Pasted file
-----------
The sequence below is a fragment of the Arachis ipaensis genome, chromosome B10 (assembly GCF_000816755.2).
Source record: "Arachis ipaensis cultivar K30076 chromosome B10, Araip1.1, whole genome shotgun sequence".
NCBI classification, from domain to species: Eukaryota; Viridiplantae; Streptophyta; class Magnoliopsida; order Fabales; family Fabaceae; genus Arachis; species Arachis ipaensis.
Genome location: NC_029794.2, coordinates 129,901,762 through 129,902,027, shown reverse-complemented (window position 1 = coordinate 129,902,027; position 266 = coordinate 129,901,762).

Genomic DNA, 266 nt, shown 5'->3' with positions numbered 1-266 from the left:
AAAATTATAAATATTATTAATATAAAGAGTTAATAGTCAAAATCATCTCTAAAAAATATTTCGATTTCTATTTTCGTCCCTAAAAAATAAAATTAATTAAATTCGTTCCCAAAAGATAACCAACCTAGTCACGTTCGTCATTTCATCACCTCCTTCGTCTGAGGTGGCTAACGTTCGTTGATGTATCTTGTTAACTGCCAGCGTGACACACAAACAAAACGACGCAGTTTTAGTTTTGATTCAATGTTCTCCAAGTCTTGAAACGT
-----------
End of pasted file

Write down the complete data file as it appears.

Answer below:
The sequence below is a fragment of the Arachis ipaensis genome, chromosome B10 (assembly GCF_000816755.2).
Source record: "Arachis ipaensis cultivar K30076 chromosome B10, Araip1.1, whole genome shotgun sequence".
NCBI classification, from domain to species: Eukaryota; Viridiplantae; Streptophyta; class Magnoliopsida; order Fabales; family Fabaceae; genus Arachis; species Arachis ipaensis.
Genome location: NC_029794.2, coordinates 129,901,762 through 129,902,027, shown reverse-complemented (window position 1 = coordinate 129,902,027; position 266 = coordinate 129,901,762).

Genomic DNA, 266 nt, shown 5'->3' with positions numbered 1-266 from the left:
AAAATTATAAATATTATTAATATAAAGAGTTAATAGTCAAAATCATCTCTAAAAAATATTTCGATTTCTATTTTCGTCCCTAAAAAATAAAATTAATTAAATTCGTTCCCAAAAGATAACCAACCTAGTCACGTTCGTCATTTCATCACCTCCTTCGTCTGAGGTGGCTAACGTTCGTTGATGTATCTTGTTAACTGCCAGCGTGACACACAAACAAAACGACGCAGTTTTAGTTTTGATTCAATGTTCTCCAAGTCTTGAAACGT